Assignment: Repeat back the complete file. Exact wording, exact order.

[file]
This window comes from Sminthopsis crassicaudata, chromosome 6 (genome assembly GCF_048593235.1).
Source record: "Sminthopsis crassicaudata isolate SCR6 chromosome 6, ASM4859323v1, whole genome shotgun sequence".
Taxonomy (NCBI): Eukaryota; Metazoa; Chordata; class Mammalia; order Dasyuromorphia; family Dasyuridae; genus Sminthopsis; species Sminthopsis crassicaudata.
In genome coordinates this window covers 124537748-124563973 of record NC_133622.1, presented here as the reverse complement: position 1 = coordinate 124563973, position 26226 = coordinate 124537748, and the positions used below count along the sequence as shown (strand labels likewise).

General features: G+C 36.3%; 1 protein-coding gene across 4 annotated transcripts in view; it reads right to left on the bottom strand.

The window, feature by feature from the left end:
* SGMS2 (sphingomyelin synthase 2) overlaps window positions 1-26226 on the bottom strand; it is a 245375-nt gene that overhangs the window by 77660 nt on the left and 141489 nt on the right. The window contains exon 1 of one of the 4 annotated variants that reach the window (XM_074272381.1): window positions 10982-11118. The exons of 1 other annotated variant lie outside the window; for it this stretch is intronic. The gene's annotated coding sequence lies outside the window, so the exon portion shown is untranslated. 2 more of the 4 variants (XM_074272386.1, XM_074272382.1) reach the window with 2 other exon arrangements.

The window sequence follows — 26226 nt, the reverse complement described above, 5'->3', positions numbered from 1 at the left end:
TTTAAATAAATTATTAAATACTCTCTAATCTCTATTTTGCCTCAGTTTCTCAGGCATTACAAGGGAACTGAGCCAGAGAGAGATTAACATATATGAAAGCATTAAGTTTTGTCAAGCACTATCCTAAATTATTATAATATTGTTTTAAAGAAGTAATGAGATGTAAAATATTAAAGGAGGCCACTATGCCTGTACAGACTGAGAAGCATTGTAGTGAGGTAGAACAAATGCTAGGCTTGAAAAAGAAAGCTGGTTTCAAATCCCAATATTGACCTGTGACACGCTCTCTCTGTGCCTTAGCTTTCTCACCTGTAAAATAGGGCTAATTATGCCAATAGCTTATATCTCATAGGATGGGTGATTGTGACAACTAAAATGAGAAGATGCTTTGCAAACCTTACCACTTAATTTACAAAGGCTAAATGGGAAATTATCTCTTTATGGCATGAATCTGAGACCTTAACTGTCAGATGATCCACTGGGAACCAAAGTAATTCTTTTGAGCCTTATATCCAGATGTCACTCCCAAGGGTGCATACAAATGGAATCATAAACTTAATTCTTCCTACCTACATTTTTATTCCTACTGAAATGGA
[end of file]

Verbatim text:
This window comes from Sminthopsis crassicaudata, chromosome 6 (genome assembly GCF_048593235.1).
Source record: "Sminthopsis crassicaudata isolate SCR6 chromosome 6, ASM4859323v1, whole genome shotgun sequence".
Taxonomy (NCBI): Eukaryota; Metazoa; Chordata; class Mammalia; order Dasyuromorphia; family Dasyuridae; genus Sminthopsis; species Sminthopsis crassicaudata.
In genome coordinates this window covers 124537748-124563973 of record NC_133622.1, presented here as the reverse complement: position 1 = coordinate 124563973, position 26226 = coordinate 124537748, and the positions used below count along the sequence as shown (strand labels likewise).

General features: G+C 36.3%; 1 protein-coding gene across 4 annotated transcripts in view; it reads right to left on the bottom strand.

The window, feature by feature from the left end:
* SGMS2 (sphingomyelin synthase 2) overlaps window positions 1-26226 on the bottom strand; it is a 245375-nt gene that overhangs the window by 77660 nt on the left and 141489 nt on the right. The window contains exon 1 of one of the 4 annotated variants that reach the window (XM_074272381.1): window positions 10982-11118. The exons of 1 other annotated variant lie outside the window; for it this stretch is intronic. The gene's annotated coding sequence lies outside the window, so the exon portion shown is untranslated. 2 more of the 4 variants (XM_074272386.1, XM_074272382.1) reach the window with 2 other exon arrangements.

The window sequence follows — 26226 nt, the reverse complement described above, 5'->3', positions numbered from 1 at the left end:
TTTAAATAAATTATTAAATACTCTCTAATCTCTATTTTGCCTCAGTTTCTCAGGCATTACAAGGGAACTGAGCCAGAGAGAGATTAACATATATGAAAGCATTAAGTTTTGTCAAGCACTATCCTAAATTATTATAATATTGTTTTAAAGAAGTAATGAGATGTAAAATATTAAAGGAGGCCACTATGCCTGTACAGACTGAGAAGCATTGTAGTGAGGTAGAACAAATGCTAGGCTTGAAAAAGAAAGCTGGTTTCAAATCCCAATATTGACCTGTGACACGCTCTCTCTGTGCCTTAGCTTTCTCACCTGTAAAATAGGGCTAATTATGCCAATAGCTTATATCTCATAGGATGGGTGATTGTGACAACTAAAATGAGAAGATGCTTTGCAAACCTTACCACTTAATTTACAAAGGCTAAATGGGAAATTATCTCTTTATGGCATGAATCTGAGACCTTAACTGTCAGATGATCCACTGGGAACCAAAGTAATTCTTTTGAGCCTTATATCCAGATGTCACTCCCAAGGGTGCATACAAATGGAATCATAAACTTAATTCTTCCTACCTACATTTTTATTCCTACTGAAATGGA